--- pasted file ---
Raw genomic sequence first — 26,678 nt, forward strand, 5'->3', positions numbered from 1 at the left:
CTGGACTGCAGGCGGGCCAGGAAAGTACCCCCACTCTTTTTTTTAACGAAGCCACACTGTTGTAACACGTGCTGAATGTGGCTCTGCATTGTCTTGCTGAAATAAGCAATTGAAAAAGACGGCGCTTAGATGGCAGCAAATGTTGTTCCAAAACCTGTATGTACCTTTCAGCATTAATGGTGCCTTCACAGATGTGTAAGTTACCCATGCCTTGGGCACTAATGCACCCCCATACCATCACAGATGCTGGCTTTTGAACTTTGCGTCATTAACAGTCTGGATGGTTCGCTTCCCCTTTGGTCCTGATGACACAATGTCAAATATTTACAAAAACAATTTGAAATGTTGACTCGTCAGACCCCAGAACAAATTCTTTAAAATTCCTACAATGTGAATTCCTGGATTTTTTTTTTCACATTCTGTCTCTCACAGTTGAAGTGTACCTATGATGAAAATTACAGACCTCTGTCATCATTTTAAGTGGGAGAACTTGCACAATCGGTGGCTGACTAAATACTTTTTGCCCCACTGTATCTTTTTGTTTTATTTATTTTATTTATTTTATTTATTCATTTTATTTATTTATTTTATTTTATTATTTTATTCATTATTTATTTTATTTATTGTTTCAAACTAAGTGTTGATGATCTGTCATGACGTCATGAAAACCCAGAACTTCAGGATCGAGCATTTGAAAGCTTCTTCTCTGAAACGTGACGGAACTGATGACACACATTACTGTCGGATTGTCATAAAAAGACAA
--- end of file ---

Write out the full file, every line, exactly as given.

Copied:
Raw genomic sequence first — 26,678 nt, forward strand, 5'->3', positions numbered from 1 at the left:
CTGGACTGCAGGCGGGCCAGGAAAGTACCCCCACTCTTTTTTTTAACGAAGCCACACTGTTGTAACACGTGCTGAATGTGGCTCTGCATTGTCTTGCTGAAATAAGCAATTGAAAAAGACGGCGCTTAGATGGCAGCAAATGTTGTTCCAAAACCTGTATGTACCTTTCAGCATTAATGGTGCCTTCACAGATGTGTAAGTTACCCATGCCTTGGGCACTAATGCACCCCCATACCATCACAGATGCTGGCTTTTGAACTTTGCGTCATTAACAGTCTGGATGGTTCGCTTCCCCTTTGGTCCTGATGACACAATGTCAAATATTTACAAAAACAATTTGAAATGTTGACTCGTCAGACCCCAGAACAAATTCTTTAAAATTCCTACAATGTGAATTCCTGGATTTTTTTTTTCACATTCTGTCTCTCACAGTTGAAGTGTACCTATGATGAAAATTACAGACCTCTGTCATCATTTTAAGTGGGAGAACTTGCACAATCGGTGGCTGACTAAATACTTTTTGCCCCACTGTATCTTTTTGTTTTATTTATTTTATTTATTTTATTTATTCATTTTATTTATTTATTTTATTTTATTATTTTATTCATTATTTATTTTATTTATTGTTTCAAACTAAGTGTTGATGATCTGTCATGACGTCATGAAAACCCAGAACTTCAGGATCGAGCATTTGAAAGCTTCTTCTCTGAAACGTGACGGAACTGATGACACACATTACTGTCGGATTGTCATAAAAAGACAA